It is a myth that a novelist works entirely alone. While it is true that in visioning and authoring a book, certain hours must be solo, if anything, the process leads to greater human connection.
As I wrote The Shining Fragments, again and again the journey of knowing the story’s central character, Joseph Conlon, and his journey, brought me into conversations with others passionate in their fields. Joseph’s quest led to my own search: to find the resources and experts who could help me “see” life as it was in a late 19th-century Canadian city; and also, to form relationships with those who could help me see into the land of my character’s birth, in fact, the birthplace of many of my own ancestors.
The vision for Joseph’s story came to me on two sides of an ocean. First it found me where I lived, in the bustling 21st-century city of Toronto, and then later in the fields of County Armagh, Northern Ireland.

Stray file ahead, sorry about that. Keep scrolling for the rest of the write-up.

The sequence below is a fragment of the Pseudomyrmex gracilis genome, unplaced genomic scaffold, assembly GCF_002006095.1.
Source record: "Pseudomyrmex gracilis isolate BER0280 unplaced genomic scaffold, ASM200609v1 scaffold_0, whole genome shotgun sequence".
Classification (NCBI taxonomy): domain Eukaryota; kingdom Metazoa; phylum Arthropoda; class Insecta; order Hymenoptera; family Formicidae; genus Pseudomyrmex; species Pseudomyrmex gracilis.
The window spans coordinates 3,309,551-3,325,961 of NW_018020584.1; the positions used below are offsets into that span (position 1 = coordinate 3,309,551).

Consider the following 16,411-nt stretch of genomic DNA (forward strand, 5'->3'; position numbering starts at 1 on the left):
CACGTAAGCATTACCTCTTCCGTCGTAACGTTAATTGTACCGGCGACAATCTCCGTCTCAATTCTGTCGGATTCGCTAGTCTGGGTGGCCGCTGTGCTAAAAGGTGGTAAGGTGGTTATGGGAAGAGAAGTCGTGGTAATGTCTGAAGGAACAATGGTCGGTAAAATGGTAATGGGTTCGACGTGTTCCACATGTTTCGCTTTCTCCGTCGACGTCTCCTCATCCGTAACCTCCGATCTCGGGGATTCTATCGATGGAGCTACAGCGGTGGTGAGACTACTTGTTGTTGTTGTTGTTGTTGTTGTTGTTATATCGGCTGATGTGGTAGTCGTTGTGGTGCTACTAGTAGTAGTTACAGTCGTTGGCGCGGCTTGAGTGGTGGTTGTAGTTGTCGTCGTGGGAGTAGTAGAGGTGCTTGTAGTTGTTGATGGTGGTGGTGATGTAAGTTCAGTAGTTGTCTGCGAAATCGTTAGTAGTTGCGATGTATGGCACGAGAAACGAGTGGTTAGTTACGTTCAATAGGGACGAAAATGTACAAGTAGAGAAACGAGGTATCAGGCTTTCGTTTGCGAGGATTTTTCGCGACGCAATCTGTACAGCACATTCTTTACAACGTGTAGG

Writing a first novel is a two-fold act of creation. On one level, there is the creation of the novel itself; on another, that of the writer. One needs helpers on both levels. Thus, the Acknowledgements section in The Shining Fragments is long, and for good reason. I have had many of them.
Owning that it is possible to be a writer while also serving in the world in other ways became a mission in and of itself. For those of us fundamentally coded to serve as both the Helper and the Artist in a single lifetime, it is important to find our kin.
For that reason, and many others, I hold my recent picture with Wayson Choy dear. Best-selling author of The Jade Peony and Paper Shadows: A Chinatown Childhood, Wayson came to the launch of The Shining Fragments in Toronto earlier this month. A magical moment. He was a light bearer for this project when the book was still a manuscript, as was Mary Jo Morris who, for several years, was the story’s only reader. She made suggestions and gave me encouragement at times when feeling the assuredness of a master teacher was the very thing my soul longed for. Later, another master teacher, Mary Morrissey, graced my life by giving me a skillset for navigating the road to publication – and for that matter, any road with obstacles.
Humility comes with the practice of rising up, falling down, and rising up again – as does joy, growth, and so much more.
We are not meant to go it alone.
In the end, while a book is wonderful to read and behold, it also serves as an emblem of another story entirely, one of relationships and interconnectedness. For both unfolding stories, I remain grateful.